Z. Kelly Queijo (a mom)
Usually, when I write for Smart College Visit, I write as a journalist, sharing news about a college, campus visits, or travel planning. Sometimes, I’m a storyteller, relating experiences from the college-bound world that a parent or student has shared with me. But, today, I’m writing as the mom of a middle-schooler already frustrated by what I didn’t know.
See, I’m trying really hard not to be a pushy mom, to let my son choose his path, and pursue his own passions in life but, since’s he only in 8th grade, and I don’t expect there will be a degree program in skateboarding to emerge during the next four years, I’m stepping up to the planning plate to help guide his course selection for 9th grade and beyond.
Lessons Learned About High School Course Selection
Lessson #1. Don’t just look at what’s required freshman year.
You (parents) really must look ahead to next four years and map out an academic plan to meet graduation requirements. An 8th grader doesn’t just move up to 9th grade, he or she becomes a high schooler. It’s a much bigger transition than simply moving up a grade and the choices, academically and beyond, can impact some future choices.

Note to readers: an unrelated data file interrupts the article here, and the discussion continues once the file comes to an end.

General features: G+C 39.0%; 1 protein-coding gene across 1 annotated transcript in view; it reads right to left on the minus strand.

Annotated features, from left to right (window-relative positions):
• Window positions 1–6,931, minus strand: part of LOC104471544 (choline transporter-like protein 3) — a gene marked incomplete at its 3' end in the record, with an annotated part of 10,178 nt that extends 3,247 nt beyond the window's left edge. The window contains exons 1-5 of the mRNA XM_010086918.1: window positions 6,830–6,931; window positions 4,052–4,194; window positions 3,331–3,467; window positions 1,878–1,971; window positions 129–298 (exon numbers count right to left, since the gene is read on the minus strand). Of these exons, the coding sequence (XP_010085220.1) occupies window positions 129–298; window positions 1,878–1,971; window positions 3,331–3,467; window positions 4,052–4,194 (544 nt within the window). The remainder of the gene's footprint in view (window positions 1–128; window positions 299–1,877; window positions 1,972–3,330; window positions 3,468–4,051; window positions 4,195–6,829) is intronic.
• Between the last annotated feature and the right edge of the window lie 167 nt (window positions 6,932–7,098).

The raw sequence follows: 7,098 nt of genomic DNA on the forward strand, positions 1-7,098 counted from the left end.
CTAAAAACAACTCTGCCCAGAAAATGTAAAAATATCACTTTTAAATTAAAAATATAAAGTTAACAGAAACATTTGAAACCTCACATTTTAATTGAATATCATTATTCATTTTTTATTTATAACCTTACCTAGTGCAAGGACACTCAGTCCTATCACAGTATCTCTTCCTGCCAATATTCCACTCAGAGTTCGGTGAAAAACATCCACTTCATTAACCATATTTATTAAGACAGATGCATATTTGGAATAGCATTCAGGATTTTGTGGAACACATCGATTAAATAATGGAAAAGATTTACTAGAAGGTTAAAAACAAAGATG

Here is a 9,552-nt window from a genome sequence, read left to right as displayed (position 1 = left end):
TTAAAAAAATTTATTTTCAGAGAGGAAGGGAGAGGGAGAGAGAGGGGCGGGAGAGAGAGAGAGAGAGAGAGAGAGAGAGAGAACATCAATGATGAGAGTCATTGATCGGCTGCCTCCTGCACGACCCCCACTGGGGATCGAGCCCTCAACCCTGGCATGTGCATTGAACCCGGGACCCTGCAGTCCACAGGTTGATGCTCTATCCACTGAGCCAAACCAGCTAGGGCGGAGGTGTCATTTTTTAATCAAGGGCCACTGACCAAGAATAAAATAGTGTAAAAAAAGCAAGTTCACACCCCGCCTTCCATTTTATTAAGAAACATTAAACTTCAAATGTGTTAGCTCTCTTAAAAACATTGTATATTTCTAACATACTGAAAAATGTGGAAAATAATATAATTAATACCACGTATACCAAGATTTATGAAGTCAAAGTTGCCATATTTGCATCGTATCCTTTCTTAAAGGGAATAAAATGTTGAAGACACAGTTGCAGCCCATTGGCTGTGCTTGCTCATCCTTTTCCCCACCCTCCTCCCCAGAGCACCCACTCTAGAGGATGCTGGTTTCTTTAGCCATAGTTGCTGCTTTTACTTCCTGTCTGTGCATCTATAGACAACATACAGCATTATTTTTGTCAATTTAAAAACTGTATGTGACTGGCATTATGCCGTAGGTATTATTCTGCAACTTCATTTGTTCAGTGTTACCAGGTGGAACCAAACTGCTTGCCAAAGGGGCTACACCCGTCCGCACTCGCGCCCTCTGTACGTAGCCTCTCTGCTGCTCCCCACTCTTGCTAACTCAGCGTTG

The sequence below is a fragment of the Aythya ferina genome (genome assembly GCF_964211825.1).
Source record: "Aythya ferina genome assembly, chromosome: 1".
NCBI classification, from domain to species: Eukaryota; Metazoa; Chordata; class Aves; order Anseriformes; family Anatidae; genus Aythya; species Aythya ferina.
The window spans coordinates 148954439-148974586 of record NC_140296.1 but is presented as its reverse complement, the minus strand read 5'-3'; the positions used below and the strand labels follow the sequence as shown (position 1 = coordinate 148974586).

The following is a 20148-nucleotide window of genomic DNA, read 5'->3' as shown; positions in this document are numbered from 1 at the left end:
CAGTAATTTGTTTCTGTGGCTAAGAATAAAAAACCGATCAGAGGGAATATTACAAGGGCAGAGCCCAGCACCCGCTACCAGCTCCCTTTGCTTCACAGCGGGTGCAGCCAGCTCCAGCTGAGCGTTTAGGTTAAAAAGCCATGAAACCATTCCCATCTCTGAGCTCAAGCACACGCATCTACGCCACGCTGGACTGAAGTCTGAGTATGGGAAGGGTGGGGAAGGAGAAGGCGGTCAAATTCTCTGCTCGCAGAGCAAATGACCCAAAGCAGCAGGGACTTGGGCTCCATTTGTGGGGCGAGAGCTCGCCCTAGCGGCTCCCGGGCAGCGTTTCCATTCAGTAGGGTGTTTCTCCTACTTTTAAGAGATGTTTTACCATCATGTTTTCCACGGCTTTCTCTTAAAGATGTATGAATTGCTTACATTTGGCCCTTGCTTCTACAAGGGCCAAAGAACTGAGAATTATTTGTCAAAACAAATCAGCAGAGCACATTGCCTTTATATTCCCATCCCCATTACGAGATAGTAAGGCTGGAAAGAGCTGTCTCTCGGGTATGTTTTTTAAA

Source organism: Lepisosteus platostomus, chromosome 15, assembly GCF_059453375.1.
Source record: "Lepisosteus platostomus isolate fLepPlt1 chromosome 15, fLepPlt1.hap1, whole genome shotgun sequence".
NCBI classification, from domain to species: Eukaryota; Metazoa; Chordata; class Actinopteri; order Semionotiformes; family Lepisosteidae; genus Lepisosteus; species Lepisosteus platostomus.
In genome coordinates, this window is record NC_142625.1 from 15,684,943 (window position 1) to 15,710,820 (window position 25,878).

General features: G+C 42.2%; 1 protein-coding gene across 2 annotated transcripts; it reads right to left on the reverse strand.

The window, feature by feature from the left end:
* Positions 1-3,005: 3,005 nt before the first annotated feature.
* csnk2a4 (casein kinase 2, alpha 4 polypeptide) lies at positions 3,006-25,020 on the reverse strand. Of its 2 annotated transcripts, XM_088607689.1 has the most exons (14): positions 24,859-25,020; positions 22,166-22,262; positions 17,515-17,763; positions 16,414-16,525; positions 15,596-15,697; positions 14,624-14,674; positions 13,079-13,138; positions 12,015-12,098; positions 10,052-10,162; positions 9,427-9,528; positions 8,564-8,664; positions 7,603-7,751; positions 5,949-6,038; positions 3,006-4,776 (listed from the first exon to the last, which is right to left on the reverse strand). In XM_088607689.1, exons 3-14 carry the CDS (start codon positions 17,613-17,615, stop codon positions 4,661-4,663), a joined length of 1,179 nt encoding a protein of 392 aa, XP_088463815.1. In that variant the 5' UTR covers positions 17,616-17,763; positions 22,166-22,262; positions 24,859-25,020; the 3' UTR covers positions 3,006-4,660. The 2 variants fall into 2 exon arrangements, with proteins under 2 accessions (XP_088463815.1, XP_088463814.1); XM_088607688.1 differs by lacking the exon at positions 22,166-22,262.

Lesson #2. Meeting high school graduation requirements is not enough.
After my son’s course plan was in place, I thought I was done. Safe. Secure that my child was on the right track to college. Then suddenly, I learned the plan had a flaw. Since my line of work puts me in front of admissions officers frequently, I mentioned the math courses my son would take 9th grade through 12th to an admissions director. She was kind enough to let me know that his particular plan would automatically eliminate him from consideration from certain majors because it did not include Calculus. Pre-calc, yes, but not Calculus.
So here’s the rub: By not planning to take Calculus, a door was already closed before my son even knew if he wanted it open. Granted, he doesn’t know what he wants to major in should he go to college, and I don’t want to push him toward a specific degree or career, but I do want his academic plan to be one that opens doors, not keeps them closed.
Lesson #3. There are options. When I got home, my son and I went over his options which included the possibility of summer school to pick up one one the math classes currently in his plan so he could fit calculus in senior year. He has other options as well, and now that the complete picture is on our radar, we really can make a plan that opens doors.
Perhaps the pushy side of parenting needs to be in getting the right information to make well-informed decisions so that the right academic plan can be made. At least, it’s a start.